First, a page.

Teaching Teens Financial Responsibility: What Should They Have to Pay For?

The annual cost for the average couple to raise a 14-year-old in 2012 was $17,730, according to the USDA’s Center for Nutrition Policy and Promotion. It cost $18,380 to raise a 17-year old that same year, and in a house with two teenagers and a 12-year-old, the annual cost to raise all three children rose to $33,590. How much of this financial load should teenagers be asked to bear? If you’re raising one or more teens old enough to work or drive, you might be wondering which expenses they should start paying for themselves. Here’s a guide to get you started.

Build on Your Budget

Approach your children’s budget as a reflection of your overall household budget. Financial advisor Elizabeth Warren advocates following a 50/30/20 budgeting policy: Each month, allocate 50 percent of your income to necessary expenses, 30 percent to discretionary spending and 20 percent to savings and debt reduction.

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Kids and Money + Making Fiends + Drug-Free Kid

[amazon asin=1607744082&template=thumbleft&chan=default]Joline Godfrey, author of Raising Financially Fit Kids.
Topic:
A pioneer in increasing children’s financial literacy talks about thriving in a post-Madoff, post-subprime meltdown world.
Issues: Five financial development stages; essential skills children (of all ages) need to learn; observing your children’s money style and helping kids differentiate between wants and needs; connecting goals and savings; fostering an entrepreneurial spirit.

[amazon asin=0738213233&template=thumbleft&chan=default]Elizabeth Hartley Brewer, author of Making Friends
Topic:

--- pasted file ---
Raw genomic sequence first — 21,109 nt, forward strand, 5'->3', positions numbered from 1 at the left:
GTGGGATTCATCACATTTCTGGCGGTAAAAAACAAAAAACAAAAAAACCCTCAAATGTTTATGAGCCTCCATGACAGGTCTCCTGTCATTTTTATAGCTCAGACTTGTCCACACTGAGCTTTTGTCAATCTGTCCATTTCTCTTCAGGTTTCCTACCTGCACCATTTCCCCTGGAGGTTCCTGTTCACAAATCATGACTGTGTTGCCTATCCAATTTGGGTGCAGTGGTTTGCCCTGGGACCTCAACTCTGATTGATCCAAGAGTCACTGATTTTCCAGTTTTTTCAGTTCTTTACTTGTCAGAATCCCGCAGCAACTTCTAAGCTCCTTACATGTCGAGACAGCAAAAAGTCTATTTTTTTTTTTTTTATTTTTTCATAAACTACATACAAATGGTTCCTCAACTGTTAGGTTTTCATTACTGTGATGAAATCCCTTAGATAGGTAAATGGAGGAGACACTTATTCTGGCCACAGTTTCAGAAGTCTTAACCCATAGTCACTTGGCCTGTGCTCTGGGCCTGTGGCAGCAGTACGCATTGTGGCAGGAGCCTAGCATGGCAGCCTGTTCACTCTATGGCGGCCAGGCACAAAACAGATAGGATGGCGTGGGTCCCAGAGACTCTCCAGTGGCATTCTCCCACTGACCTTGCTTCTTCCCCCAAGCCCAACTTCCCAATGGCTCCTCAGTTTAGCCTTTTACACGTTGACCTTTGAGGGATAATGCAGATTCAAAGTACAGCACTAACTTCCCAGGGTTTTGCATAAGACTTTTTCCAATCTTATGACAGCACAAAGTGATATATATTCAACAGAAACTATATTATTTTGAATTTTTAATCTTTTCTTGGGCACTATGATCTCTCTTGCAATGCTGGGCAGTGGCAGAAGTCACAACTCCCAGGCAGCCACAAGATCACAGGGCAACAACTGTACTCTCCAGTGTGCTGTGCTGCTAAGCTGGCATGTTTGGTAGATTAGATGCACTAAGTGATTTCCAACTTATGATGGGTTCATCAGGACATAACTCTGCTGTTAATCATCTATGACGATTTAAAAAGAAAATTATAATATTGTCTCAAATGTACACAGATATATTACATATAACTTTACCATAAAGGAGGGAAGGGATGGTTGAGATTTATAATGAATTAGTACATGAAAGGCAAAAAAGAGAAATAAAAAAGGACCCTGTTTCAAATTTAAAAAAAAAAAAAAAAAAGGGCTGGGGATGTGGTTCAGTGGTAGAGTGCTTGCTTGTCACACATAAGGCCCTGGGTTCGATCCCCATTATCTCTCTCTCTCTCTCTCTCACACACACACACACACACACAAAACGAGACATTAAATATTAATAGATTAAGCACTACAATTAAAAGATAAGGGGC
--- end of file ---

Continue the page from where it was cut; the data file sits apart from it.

A guide to understanding and nurturing your child’s friendships
Issues: Should you worry when your child’s imaginary friend sticks around past preschool? How do boys’ and girls’ friendships differ? What do kids really value in a friendship? What should you do if you don’t like one of your child’s friends?

[amazon asin=B003E7ET44&template=thumbleft&chan=default]Joseph Califano, author of How to Raise a Drug-Free Kid.
Topic:
The straight dope for parents
Issues: When and how to talk to your kids about drugs and alcohol; how to respond when your kid asks, “Did you do drugs?”; how to know when your child is most at risk; how to prepare your teen for the freedoms and perils of college

Fighting about Money Could Cost Your Kids Plenty

When mom and dad fight about money, their college-aged students are more likely to rack up credit card debt. So says Adam Hancock, who coauthored a just-published study at East Carolina University.

The study looked at the credit-card-carrying habits of 400 college students. Two thirds of them carried one card, while about one third had more than one. But the number of cards didn’t necessarily predict the student’s debt level. Instead, the students who told researchers that their parents “usually argued about finances,” were three times more likely to have balances over $500 than those whose parents never quarreled about money.

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U.S. Department of Treasury: Who’d Have Thought They Could Have Fun?

We all know that Americans have  among the lowest savings rates of any industrialized country. Well, we’re about to get some help.

The U.S. Department of Treasury just launched a contest that’s designed to inspire kids in grades K-12 to set financial goals and save for them. The “Save Out Loud” contest invites kids to send in their savings stories for a chance to win prizes from the Department. The grand prize is a live video call with Rosie Rios, the Treasurer of the United States (a much cooler prize would be to let the winner sign some dollar bills, but that’s just not in the cards, so a chat with the Treasurer is the next best thing).

The contest runs from now through November 25, 2012. Entry info on the next page.

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